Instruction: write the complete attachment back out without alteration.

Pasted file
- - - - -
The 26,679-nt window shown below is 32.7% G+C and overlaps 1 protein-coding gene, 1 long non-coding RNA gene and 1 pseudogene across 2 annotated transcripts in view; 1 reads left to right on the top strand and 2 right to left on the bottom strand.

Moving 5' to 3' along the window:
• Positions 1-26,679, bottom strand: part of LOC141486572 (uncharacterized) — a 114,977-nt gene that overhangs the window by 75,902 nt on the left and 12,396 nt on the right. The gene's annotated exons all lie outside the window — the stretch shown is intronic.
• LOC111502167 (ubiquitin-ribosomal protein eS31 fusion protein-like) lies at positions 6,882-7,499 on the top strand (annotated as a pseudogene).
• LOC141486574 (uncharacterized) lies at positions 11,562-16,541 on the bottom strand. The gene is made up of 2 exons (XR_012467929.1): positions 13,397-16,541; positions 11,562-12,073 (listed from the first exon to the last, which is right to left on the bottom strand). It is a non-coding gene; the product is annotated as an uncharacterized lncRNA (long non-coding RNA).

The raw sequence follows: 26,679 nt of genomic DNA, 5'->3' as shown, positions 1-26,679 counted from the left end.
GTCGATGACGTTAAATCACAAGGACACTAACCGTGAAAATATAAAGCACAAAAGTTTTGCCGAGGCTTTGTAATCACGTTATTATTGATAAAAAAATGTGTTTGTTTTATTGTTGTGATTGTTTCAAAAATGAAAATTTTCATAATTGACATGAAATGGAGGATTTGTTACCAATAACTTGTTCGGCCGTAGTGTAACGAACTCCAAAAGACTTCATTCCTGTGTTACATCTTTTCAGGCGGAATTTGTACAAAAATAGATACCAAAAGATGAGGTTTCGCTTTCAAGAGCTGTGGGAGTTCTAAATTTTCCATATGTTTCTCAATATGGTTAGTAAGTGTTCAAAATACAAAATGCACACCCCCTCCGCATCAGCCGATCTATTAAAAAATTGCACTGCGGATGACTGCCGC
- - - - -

The 26,679-nt window shown below is 32.7% G+C and overlaps 1 protein-coding gene, 1 long non-coding RNA gene and 1 pseudogene across 2 annotated transcripts in view; 1 reads left to right on the top strand and 2 right to left on the bottom strand.

Moving 5' to 3' along the window:
• Positions 1-26,679, bottom strand: part of LOC141486572 (uncharacterized) — a 114,977-nt gene that overhangs the window by 75,902 nt on the left and 12,396 nt on the right. The gene's annotated exons all lie outside the window — the stretch shown is intronic.
• LOC111502167 (ubiquitin-ribosomal protein eS31 fusion protein-like) lies at positions 6,882-7,499 on the top strand (annotated as a pseudogene).
• LOC141486574 (uncharacterized) lies at positions 11,562-16,541 on the bottom strand. The gene is made up of 2 exons (XR_012467929.1): positions 13,397-16,541; positions 11,562-12,073 (listed from the first exon to the last, which is right to left on the bottom strand). It is a non-coding gene; the product is annotated as an uncharacterized lncRNA (long non-coding RNA).

The raw sequence follows: 26,679 nt of genomic DNA, 5'->3' as shown, positions 1-26,679 counted from the left end.
GTCGATGACGTTAAATCACAAGGACACTAACCGTGAAAATATAAAGCACAAAAGTTTTGCCGAGGCTTTGTAATCACGTTATTATTGATAAAAAAATGTGTTTGTTTTATTGTTGTGATTGTTTCAAAAATGAAAATTTTCATAATTGACATGAAATGGAGGATTTGTTACCAATAACTTGTTCGGCCGTAGTGTAACGAACTCCAAAAGACTTCATTCCTGTGTTACATCTTTTCAGGCGGAATTTGTACAAAAATAGATACCAAAAGATGAGGTTTCGCTTTCAAGAGCTGTGGGAGTTCTAAATTTTCCATATGTTTCTCAATATGGTTAGTAAGTGTTCAAAATACAAAATGCACACCCCCTCCGCATCAGCCGATCTATTAAAAAATTGCACTGCGGATGACTGCCGC